Travel Tales | Will’s Wanderings | Kenya


Last week, Will – one of our Volunteer Recruitment Managers – wrote a blog about his visit to Ghana in April of this year. In the second part of his Travel Tale, he reminisces about his volunteering trip to Kenya, which took place a few months later in August. Over to Will!

I was so excited to return to Africa following my trip to Ghana four months previously. I really wanted to experience East African culture, so a trip to Kenya seemed like the perfect opportunity to do just that.

Arriving in Nairobi, I was instantly taken aback. There’s a lot to take in – the slums, the people, the very different road system – and we reached Nakuru in what seemed like no time at all. I fell asleep on the journey, only to be awoken by Fred, one of our Trip Hosts, as he pointed out a giraffe leisurely crossing the road. I genuinely thought I was hallucinating after a long day of travelling – but the pictures I took proved otherwise! After that, I kept my eyes firmly open, and was rewarded by the sight of zebras, baboons, and wart hogs, as well as the standard cows, sheep, and pigs we’re more accustomed to seeing in the UK. It was so interesting to see all the animals and witness first-hand how different daily life is in Kenya.

After a great night’s sleep at our accommodation, we headed to Cherish School – the partner project where we would be volunteering during our time in Kenya.  The children at the school greeted us with dancing and an acrobatics display, after which we were tasked with partitioning a classroom. It sounds technical, but it’s basically just building a wall to split one big classroom into two smaller rooms. We didn’t just help with building work though – we also supported with teaching and sports coaching.

Volunteer in Kenya - Will at Cherish School

Will and his group at Cherish School

I was asked to mark some books, and helped teach some of the 14-year-old students BODMAS (a maths technique for completing long sums). I was genuinely taken aback by how intelligent the children were. They were far better at maths than I have ever been, or ever will be! From that moment on, I made sure never to underestimate the intelligence of these young people, some of whom walked over an hour each day just to get to school. These children changed my perspective on volunteering. I think some people volunteer with the assumption that these children aren’t educated, and don’t understand basic maths and English. This is so far from the truth. I’m not saying you’ll find six-year olds studying astronomy or anything, but when challenged with lessons that are a bit different to the norm, they respond really well. My one piece of advice for any teaching volunteer would be to think outside the box and be creative!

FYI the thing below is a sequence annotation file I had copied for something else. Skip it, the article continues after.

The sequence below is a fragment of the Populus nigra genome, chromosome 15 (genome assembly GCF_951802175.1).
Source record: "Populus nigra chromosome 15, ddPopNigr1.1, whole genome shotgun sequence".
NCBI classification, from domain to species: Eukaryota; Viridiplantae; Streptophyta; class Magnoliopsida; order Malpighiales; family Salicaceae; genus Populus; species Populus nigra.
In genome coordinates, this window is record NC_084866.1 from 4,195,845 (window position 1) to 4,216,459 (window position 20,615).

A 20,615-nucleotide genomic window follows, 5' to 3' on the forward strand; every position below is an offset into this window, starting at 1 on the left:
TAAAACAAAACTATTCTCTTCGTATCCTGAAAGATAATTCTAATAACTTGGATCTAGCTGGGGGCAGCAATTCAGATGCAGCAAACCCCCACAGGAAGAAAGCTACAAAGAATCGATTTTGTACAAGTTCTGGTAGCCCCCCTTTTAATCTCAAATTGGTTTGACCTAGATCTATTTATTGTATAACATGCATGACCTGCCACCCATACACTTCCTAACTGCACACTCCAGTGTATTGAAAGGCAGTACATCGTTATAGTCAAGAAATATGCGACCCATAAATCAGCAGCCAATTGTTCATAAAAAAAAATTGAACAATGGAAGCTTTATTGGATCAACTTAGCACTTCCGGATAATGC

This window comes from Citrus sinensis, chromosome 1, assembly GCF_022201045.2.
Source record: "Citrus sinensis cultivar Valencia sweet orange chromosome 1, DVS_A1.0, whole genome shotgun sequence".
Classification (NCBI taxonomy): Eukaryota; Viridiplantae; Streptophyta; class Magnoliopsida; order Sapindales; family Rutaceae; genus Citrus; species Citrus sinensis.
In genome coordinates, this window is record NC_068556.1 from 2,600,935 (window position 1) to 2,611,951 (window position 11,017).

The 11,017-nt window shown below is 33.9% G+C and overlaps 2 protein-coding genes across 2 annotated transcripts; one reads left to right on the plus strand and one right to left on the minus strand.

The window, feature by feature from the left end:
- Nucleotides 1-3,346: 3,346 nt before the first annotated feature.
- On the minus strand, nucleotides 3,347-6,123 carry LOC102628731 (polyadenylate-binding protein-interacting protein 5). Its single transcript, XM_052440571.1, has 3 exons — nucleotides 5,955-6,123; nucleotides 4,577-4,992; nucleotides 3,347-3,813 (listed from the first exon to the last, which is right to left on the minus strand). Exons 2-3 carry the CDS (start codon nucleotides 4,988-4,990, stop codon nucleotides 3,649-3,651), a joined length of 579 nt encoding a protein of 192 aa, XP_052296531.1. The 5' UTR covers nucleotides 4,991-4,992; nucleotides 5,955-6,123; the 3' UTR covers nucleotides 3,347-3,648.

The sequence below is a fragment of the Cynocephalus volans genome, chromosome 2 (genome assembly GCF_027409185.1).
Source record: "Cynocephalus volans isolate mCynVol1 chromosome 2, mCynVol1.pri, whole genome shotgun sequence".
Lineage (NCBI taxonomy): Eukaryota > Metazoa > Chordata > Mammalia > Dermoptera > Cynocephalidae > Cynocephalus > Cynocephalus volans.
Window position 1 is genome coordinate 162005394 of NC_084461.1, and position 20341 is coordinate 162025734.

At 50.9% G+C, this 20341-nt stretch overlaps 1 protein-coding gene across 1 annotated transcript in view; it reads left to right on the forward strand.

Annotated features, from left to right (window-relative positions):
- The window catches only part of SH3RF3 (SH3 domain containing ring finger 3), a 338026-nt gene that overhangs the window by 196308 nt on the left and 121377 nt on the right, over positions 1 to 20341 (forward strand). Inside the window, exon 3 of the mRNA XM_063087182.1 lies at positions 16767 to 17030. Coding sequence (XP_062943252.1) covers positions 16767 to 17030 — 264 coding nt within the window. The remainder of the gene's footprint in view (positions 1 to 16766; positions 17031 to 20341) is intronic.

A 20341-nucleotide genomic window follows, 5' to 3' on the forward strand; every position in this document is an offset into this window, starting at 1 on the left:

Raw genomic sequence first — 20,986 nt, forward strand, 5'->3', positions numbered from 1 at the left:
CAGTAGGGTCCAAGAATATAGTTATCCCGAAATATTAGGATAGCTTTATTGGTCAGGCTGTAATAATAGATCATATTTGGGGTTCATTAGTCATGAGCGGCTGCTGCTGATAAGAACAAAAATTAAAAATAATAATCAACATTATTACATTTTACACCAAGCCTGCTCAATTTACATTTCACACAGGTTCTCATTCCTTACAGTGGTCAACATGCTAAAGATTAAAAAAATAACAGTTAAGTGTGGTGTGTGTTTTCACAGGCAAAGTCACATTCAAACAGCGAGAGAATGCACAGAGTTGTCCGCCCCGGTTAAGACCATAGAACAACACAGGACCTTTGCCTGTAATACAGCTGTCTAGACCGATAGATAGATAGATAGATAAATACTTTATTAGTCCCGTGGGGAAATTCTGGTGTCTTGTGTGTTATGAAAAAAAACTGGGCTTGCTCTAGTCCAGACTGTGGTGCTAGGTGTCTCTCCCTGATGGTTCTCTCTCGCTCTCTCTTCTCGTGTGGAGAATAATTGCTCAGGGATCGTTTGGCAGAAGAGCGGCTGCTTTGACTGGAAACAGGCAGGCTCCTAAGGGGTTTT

After five days of non-stop building, teaching, and bonding with the children, we embarked on our adventure activity – the Rift Valley Adventure Day. I was expecting big things after effectively experiencing a ‘mini safari’ on the drive from Nairobi to Nakuru – and boy, did it deliver!

We were lucky enough to see so many amazing animals. A particular highlight was when a curious baby giraffe came to inspect our safari van. We also got up close and personal with a family of baboons, and witnessed zebras, rhinos, and warthogs roaming the picturesque savannah. Following the safari, we drove to the Equator, before ending the day with a hike at Thomson Falls – one of the deepest waterfalls in East Africa. Pictures don’t do it justice!

Volunteer in Kenya - Will and his group at Thomson Falls

Will and his group at Thomson Falls

We returned to Nakuru to spend the second day of our weekend relaxing, before heading straight back to volunteer at Cherish School on Monday. We managed to finish off the wall we were working on and tie up our teaching. Our last day was – as expected – an emotional rollercoaster. I’m not ashamed to admit that a few more tears were shed as we said goodbye to the children and teachers. Although it was only a 10-day trip, it’s an experience which I believe everyone should have at least once in their lifetime.

My time volunteering in Kenya was completely different to my experience in Ghana. The cultures of the two countries are so different, but both equally as rich, welcoming, and vibrant. It was brilliant to be able to spend time with our in-country staff, get to know them, and learn how truly incredible they all are. I know it sounds cliché, but I felt an enormous sense of pride to be a part of such an incredible organisation that does such worthwhile work. I can’t wait to visit Zanzibar one day – our third host destination – to experience those emotions all over again.

Until next time!